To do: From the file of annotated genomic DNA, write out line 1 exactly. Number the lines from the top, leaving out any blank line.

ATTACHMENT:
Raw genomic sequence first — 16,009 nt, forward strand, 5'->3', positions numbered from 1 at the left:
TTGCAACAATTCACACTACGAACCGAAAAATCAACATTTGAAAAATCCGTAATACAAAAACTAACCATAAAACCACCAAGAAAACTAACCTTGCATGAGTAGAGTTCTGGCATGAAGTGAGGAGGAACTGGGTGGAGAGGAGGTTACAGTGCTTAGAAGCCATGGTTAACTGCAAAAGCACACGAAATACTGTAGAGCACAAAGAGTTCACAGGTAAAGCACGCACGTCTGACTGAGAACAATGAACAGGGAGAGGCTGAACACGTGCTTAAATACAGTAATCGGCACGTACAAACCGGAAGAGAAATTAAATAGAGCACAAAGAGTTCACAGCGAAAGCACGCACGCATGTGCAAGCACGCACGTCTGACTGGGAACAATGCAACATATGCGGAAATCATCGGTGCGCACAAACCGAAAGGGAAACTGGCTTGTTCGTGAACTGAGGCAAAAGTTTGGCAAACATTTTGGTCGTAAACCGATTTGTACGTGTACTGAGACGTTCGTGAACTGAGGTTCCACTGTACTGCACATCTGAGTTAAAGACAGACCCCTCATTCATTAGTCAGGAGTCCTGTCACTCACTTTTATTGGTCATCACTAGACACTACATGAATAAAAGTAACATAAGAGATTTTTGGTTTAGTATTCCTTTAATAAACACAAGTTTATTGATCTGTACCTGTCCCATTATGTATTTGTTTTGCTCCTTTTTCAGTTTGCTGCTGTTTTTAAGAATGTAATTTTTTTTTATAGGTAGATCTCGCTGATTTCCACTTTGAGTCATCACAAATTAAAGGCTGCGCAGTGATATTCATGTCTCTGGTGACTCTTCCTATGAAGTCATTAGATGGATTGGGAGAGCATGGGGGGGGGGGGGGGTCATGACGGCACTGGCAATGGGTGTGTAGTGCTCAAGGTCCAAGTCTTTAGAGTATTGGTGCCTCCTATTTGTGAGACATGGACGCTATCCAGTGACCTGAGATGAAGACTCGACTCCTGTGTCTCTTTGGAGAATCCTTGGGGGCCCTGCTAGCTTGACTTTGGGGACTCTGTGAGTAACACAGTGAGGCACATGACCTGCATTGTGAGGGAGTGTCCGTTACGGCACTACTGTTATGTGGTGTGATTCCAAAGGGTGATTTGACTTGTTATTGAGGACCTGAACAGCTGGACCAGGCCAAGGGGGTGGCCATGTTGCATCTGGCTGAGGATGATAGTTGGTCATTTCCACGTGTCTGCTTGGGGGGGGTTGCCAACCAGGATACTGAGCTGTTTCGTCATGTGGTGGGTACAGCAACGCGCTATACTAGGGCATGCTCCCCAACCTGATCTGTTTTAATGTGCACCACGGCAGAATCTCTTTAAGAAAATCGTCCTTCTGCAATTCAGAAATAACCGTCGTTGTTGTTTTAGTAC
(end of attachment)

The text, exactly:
Raw genomic sequence first — 16,009 nt, forward strand, 5'->3', positions numbered from 1 at the left: